Factors that Impact Direct Democracy and Voter Turnout: Evidence from a National Study on American Counties
This dissertation examines factors that impact citizen initiatives and voter turnout. The dissertation contains two parts that build upon each other with fitting theoretical frameworks. The first part investigates the decision for a county government to permit citizen initiatives. This part applies new institutionalism theory as a framework to examine county governance, autonomy, and decision-making. County governments play a vital role in American politics, yet little is known about why some counties permit citizen initiatives while others do not. I address a gap in the literature that focuses on policy outcomes that vary at the county-level due to election laws. Therefore, this study is one of the first empirical works to examine the institutional arrangements that impact the enactment of citizen initiatives at the county-level. To investigate counties that permit the citizen initiative, I collect data from a national dataset on American counties from the International City/County Management Association (ICMA) 2014 Survey, U.S. Department of Education, American Community Survey (ACS), U.S. Census Bureau, Community Development Financial Institutions Fund (CDFI Fund), and the 2013 NACO state report. Using a logistic model, I find cross-sectional evidence that the citizen initiative has a high association with the commission and council-elected governments for U.S. counties surveyed in 46 states. The findings suggest that elected representatives have a place in county government structure, citizens within certain county governments can use the initiative as a safeguard against political malfeasance, and elected representatives can use the initiative to engage public opinion. In addition, the first part of this dissertation provides evidence that counties afforded the home rule authority are more likely associated with the initiative, high-income counties are more likely associated with the initiative, and, conversely, higher educated counties are less likely associated with the initiative.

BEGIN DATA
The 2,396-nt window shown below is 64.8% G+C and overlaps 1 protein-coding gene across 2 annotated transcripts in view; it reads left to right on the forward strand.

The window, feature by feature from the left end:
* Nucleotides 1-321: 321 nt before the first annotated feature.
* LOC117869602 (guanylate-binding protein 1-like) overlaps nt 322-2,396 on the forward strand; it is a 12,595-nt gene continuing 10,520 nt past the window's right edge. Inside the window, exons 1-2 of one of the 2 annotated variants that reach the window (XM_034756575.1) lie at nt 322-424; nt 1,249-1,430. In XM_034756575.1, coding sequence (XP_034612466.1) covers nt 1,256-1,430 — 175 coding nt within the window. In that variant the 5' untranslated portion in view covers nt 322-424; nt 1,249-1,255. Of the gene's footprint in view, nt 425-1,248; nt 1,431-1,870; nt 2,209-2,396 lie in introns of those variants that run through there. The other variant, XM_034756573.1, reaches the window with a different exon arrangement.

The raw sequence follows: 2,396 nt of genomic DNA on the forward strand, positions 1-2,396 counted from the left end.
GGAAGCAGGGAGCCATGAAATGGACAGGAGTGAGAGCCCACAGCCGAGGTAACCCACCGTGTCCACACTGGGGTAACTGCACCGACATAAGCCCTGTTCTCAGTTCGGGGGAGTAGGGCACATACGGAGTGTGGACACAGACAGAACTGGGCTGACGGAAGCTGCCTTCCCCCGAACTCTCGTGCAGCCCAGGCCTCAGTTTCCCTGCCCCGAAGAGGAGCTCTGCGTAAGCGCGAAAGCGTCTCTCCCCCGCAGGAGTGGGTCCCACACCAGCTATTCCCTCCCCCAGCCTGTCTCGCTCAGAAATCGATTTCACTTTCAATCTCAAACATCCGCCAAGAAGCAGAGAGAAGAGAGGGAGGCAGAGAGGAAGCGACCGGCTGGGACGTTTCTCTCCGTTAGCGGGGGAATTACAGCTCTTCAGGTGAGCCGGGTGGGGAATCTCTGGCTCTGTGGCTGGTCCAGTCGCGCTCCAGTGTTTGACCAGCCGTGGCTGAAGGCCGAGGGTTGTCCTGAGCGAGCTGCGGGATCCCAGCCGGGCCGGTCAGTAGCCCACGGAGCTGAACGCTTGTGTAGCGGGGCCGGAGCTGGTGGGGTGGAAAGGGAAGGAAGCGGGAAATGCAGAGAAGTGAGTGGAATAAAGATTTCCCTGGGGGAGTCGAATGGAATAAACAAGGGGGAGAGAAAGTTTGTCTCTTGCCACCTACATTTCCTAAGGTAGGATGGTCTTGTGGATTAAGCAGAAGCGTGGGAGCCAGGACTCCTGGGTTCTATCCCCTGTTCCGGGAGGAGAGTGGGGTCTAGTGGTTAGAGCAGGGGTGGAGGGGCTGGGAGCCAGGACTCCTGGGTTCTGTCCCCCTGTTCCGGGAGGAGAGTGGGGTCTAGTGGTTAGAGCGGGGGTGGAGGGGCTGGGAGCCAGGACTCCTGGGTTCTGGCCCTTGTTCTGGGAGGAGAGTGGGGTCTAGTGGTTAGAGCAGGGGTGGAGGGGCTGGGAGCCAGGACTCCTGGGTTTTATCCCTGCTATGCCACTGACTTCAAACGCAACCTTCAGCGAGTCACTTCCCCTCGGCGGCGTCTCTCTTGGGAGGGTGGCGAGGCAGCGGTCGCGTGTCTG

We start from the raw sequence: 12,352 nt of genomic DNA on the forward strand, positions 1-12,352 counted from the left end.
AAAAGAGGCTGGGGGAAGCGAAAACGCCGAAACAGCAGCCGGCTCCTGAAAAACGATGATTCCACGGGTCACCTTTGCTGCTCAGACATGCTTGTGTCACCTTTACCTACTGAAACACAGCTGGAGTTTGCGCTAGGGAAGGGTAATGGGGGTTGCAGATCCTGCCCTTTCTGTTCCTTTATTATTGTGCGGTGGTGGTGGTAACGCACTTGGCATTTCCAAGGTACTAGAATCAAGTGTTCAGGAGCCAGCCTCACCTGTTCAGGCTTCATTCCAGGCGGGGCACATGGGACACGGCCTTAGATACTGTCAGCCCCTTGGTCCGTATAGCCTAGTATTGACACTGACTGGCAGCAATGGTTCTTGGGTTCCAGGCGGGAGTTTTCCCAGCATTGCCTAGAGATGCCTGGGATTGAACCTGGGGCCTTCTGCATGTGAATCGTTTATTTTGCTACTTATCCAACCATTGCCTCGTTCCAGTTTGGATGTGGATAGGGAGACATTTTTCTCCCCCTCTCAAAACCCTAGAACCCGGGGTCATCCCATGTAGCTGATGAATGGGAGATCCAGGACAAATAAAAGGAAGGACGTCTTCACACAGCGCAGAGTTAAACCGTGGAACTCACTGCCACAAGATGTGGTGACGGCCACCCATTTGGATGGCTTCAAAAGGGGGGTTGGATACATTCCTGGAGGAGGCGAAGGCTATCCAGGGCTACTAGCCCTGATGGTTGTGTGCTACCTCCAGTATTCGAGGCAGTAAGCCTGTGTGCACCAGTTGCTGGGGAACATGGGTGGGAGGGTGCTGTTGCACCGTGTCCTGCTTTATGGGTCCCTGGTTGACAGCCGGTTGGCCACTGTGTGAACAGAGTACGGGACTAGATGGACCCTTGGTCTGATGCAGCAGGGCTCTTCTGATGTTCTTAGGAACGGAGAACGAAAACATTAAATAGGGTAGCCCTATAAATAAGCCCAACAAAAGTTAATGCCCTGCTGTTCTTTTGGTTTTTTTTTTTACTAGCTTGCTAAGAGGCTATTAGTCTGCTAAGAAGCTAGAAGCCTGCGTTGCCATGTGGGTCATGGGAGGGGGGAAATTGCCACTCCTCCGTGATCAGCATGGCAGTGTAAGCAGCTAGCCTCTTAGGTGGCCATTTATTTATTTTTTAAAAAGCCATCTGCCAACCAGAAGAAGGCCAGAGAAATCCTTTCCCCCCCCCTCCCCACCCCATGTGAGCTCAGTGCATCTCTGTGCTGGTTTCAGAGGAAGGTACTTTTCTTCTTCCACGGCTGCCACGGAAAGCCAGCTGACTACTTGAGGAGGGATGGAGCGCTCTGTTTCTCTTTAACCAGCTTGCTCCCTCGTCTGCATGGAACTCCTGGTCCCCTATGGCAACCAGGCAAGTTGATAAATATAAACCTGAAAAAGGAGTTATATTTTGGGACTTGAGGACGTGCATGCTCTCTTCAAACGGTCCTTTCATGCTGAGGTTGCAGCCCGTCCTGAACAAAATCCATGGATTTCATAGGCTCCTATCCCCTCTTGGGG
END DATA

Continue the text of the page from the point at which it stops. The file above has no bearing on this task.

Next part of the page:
The second part of this dissertation investigates the impact of citizen initiatives on voter turnout. This part uses participatory democratic theory as a lens to examine the attitudes and interests of citizens in the context of voter turnout. Therefore, this part is one of the first empirical works that contributes to the literature by determining the effect of uncharted county and state-level factors on county voter turnout. To conduct an analysis on voter turnout, I collect data from a national dataset on American counties from the International City/County Management Association (ICMA) 2014 Survey, American Community Survey (ACS), U.S. Atlas of Elections, Community Development Financial Institutions Fund (CDFI) Fund, Ballotpedia, and FairVote. Using both single-level and multilevel OLS models, I find cross-sectional evidence that information costs put a burden on voters in U.S. counties surveyed in 23 states during the 2016 election. The findings suggest information cost for both county and state initiatives can hinder voter participation, income inequality has a negative impact on county turnout, and educated citizens care about voting. Along the way, I provide evidence that sorts out competing claims on how citizen initiatives impact the rational voter.